The next Hebron-shooter level of IDF saga might have arrived.
Soldier friends at the Gaza border took a video of a sniper shooting someone – who by all rights appears to be an unarmed and non-threatening Palestinian – from a far distance and laughing about it.
The hardest thing about proving a war crime is proving intent.
How can you possibly prove murderous intent in war when bullets and shells and rockets are zinging by left and right? Who can think clearly and who does not feel in danger? Famous phrases like the “fog of war” express a reality that means even the most lethal and tragic mistakes cannot be prosecuted more than at a level of negligence, if that.
You would almost need to shoot someone who was holding a white flag while naked in order to show the impossibility of the victim concealing a weapon.
Or that was true until the digital age.
What was so unique – from a legal evidentiary perspective – about the Hebron shooter who shot a neutralized Palestinian terrorist as he lay on the ground, was that, second-by-second, the judges said they could see exactly how calm and free of fear Elor Azaria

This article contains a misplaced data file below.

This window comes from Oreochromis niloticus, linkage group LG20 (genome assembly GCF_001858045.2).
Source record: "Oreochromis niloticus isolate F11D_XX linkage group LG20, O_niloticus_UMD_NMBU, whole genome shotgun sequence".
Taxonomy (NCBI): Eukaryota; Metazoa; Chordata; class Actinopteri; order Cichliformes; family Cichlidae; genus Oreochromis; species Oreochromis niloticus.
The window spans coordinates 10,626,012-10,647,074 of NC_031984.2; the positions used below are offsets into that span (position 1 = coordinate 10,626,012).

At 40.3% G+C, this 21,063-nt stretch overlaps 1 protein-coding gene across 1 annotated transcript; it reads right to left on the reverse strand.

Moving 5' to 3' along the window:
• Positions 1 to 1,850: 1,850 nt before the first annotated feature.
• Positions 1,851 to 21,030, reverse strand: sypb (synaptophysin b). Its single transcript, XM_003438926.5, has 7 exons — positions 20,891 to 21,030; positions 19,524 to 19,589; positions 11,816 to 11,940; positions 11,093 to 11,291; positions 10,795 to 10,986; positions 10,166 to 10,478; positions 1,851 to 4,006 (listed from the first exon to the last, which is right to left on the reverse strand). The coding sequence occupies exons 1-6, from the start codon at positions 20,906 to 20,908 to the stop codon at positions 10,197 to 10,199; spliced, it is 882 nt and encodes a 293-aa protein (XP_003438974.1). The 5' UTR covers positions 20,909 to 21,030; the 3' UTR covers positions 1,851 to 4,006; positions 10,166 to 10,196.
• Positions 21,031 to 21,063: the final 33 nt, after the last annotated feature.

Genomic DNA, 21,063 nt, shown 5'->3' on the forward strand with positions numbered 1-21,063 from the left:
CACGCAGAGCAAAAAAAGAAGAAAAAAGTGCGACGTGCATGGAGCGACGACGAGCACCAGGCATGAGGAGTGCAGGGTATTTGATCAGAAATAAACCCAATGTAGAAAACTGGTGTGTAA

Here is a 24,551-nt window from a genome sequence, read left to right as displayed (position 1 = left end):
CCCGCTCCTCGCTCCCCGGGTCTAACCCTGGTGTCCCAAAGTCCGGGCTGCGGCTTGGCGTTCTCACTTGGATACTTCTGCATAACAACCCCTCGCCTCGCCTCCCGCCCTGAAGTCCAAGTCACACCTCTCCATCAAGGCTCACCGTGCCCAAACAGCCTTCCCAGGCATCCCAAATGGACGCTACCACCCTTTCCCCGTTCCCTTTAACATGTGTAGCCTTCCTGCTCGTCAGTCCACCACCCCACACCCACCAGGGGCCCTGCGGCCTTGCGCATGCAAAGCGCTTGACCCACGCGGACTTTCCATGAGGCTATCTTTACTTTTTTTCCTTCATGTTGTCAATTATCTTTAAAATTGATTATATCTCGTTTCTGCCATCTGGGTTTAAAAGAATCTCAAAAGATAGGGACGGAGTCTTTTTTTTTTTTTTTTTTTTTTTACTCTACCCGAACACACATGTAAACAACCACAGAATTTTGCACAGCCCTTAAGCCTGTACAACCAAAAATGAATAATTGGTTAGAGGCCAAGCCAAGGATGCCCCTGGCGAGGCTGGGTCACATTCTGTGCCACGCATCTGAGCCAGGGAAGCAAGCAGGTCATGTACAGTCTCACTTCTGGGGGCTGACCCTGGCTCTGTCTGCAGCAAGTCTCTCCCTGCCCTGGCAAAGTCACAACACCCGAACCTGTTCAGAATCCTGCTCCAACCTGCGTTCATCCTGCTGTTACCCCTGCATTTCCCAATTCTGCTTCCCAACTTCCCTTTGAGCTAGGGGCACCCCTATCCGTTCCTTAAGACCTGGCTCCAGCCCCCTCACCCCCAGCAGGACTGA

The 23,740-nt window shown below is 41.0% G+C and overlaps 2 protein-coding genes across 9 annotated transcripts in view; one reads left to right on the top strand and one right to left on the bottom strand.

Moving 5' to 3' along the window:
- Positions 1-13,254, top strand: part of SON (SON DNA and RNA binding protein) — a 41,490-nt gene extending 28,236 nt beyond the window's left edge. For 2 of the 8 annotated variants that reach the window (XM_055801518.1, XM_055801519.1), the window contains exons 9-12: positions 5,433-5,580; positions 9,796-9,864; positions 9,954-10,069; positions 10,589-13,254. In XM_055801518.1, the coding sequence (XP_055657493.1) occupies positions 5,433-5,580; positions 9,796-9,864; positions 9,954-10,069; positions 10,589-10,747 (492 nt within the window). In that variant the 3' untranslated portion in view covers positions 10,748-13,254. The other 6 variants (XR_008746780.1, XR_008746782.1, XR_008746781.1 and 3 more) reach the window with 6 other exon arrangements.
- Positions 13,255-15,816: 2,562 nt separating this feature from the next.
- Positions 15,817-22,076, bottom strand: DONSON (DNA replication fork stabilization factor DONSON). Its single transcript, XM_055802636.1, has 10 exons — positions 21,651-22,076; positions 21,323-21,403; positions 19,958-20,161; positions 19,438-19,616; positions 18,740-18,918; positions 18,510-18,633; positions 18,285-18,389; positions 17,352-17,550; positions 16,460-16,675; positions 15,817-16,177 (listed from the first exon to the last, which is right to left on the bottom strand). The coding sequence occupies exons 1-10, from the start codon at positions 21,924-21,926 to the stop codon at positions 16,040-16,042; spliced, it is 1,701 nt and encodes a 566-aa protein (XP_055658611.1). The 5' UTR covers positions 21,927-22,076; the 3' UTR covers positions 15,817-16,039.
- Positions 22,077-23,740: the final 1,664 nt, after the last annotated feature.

was, despite his claims to the contrary.
We do not yet know who this Gaza sniper was, when the incident occurred or what happened to the Palestinian. Maybe someone will produce another video in which someone yells that the Palestinian is carrying a bomb or that shows him to be armed.
There were multiple videos of the Hebron shooter incident; some of them seemed to provide a real defense.
But what sank Azaria with the judges was that the main video showed that he was calm and unafraid despite shouted warnings about a possible hidden bomb.
There may be 100 ways in which this Gaza saga is different and less serious, but from a first glance, the video seems to show the same thing.
The voice of the sniper who shoots, and the voices of his friends, are calm, collected and playful regarding what they are doing.
There is no apparent threat.
It would appear there could not be more damaging evidence in terms of proving intent and in removing the standard set of defenses that will likely be used to protect virtually all other IDF soldiers involved in altercations at the Gaza border.
The IDF, which has staunchly defended its conduct overall, immediately said it would investigate the incident. The vibe given off said this was not business as usual.
Unless there is more than meets the eye, this could easily be the start of a whole new saga of an IDF soldier on trial.
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